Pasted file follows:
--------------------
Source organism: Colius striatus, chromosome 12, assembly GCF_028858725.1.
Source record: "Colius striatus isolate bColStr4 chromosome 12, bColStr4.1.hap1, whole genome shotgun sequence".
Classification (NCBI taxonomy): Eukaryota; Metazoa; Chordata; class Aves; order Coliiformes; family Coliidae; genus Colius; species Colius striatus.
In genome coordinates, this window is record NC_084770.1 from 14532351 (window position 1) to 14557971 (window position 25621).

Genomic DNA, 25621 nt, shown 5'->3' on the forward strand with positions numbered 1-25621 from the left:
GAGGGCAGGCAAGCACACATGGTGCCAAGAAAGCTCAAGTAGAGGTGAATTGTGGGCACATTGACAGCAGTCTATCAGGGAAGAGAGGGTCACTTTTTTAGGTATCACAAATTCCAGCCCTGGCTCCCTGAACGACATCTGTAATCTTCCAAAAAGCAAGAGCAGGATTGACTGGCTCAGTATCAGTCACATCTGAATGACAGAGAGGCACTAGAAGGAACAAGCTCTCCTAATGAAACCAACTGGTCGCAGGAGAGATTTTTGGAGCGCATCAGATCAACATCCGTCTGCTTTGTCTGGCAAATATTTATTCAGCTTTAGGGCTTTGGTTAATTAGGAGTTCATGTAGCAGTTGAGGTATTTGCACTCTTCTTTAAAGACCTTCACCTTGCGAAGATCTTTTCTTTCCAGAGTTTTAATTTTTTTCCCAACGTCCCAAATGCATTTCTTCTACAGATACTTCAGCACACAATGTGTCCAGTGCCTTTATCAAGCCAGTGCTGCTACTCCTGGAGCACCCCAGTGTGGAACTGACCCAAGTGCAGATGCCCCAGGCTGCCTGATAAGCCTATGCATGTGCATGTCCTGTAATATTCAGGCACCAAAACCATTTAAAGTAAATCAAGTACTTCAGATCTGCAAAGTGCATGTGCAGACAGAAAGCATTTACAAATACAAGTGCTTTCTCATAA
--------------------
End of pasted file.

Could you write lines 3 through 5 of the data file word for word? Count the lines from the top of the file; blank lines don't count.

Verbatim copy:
Classification (NCBI taxonomy): Eukaryota; Metazoa; Chordata; class Aves; order Coliiformes; family Coliidae; genus Colius; species Colius striatus.
In genome coordinates, this window is record NC_084770.1 from 14532351 (window position 1) to 14557971 (window position 25621).

Genomic DNA, 25621 nt, shown 5'->3' on the forward strand with positions numbered 1-25621 from the left: